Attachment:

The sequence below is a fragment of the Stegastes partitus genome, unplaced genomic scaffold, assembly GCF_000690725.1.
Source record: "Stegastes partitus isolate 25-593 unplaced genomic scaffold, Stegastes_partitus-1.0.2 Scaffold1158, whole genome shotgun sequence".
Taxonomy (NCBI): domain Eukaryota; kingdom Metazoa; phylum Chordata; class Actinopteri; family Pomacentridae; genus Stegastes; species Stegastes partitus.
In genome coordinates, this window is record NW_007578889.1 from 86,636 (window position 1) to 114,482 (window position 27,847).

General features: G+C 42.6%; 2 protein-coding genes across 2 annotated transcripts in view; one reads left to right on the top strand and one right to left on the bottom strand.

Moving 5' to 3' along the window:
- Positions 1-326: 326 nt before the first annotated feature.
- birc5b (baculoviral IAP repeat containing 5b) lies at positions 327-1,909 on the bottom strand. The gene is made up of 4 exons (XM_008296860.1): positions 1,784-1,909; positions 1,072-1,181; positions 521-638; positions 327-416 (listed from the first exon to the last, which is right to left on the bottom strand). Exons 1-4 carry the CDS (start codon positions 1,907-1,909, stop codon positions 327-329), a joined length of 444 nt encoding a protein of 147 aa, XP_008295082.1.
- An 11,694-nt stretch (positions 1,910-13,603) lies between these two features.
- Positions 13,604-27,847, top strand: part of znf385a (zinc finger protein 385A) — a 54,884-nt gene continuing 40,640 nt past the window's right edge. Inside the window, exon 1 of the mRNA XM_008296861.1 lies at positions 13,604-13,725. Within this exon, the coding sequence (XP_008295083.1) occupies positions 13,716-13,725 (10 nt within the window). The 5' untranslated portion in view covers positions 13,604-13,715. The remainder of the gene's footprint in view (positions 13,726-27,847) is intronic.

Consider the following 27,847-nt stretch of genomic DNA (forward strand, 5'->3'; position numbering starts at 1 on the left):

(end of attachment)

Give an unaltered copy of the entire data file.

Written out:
The sequence below is a fragment of the Stegastes partitus genome, unplaced genomic scaffold, assembly GCF_000690725.1.
Source record: "Stegastes partitus isolate 25-593 unplaced genomic scaffold, Stegastes_partitus-1.0.2 Scaffold1158, whole genome shotgun sequence".
Taxonomy (NCBI): domain Eukaryota; kingdom Metazoa; phylum Chordata; class Actinopteri; family Pomacentridae; genus Stegastes; species Stegastes partitus.
In genome coordinates, this window is record NW_007578889.1 from 86,636 (window position 1) to 114,482 (window position 27,847).

General features: G+C 42.6%; 2 protein-coding genes across 2 annotated transcripts in view; one reads left to right on the top strand and one right to left on the bottom strand.

Moving 5' to 3' along the window:
- Positions 1-326: 326 nt before the first annotated feature.
- birc5b (baculoviral IAP repeat containing 5b) lies at positions 327-1,909 on the bottom strand. The gene is made up of 4 exons (XM_008296860.1): positions 1,784-1,909; positions 1,072-1,181; positions 521-638; positions 327-416 (listed from the first exon to the last, which is right to left on the bottom strand). Exons 1-4 carry the CDS (start codon positions 1,907-1,909, stop codon positions 327-329), a joined length of 444 nt encoding a protein of 147 aa, XP_008295082.1.
- An 11,694-nt stretch (positions 1,910-13,603) lies between these two features.
- Positions 13,604-27,847, top strand: part of znf385a (zinc finger protein 385A) — a 54,884-nt gene continuing 40,640 nt past the window's right edge. Inside the window, exon 1 of the mRNA XM_008296861.1 lies at positions 13,604-13,725. Within this exon, the coding sequence (XP_008295083.1) occupies positions 13,716-13,725 (10 nt within the window). The 5' untranslated portion in view covers positions 13,604-13,715. The remainder of the gene's footprint in view (positions 13,726-27,847) is intronic.

Consider the following 27,847-nt stretch of genomic DNA (forward strand, 5'->3'; position numbering starts at 1 on the left):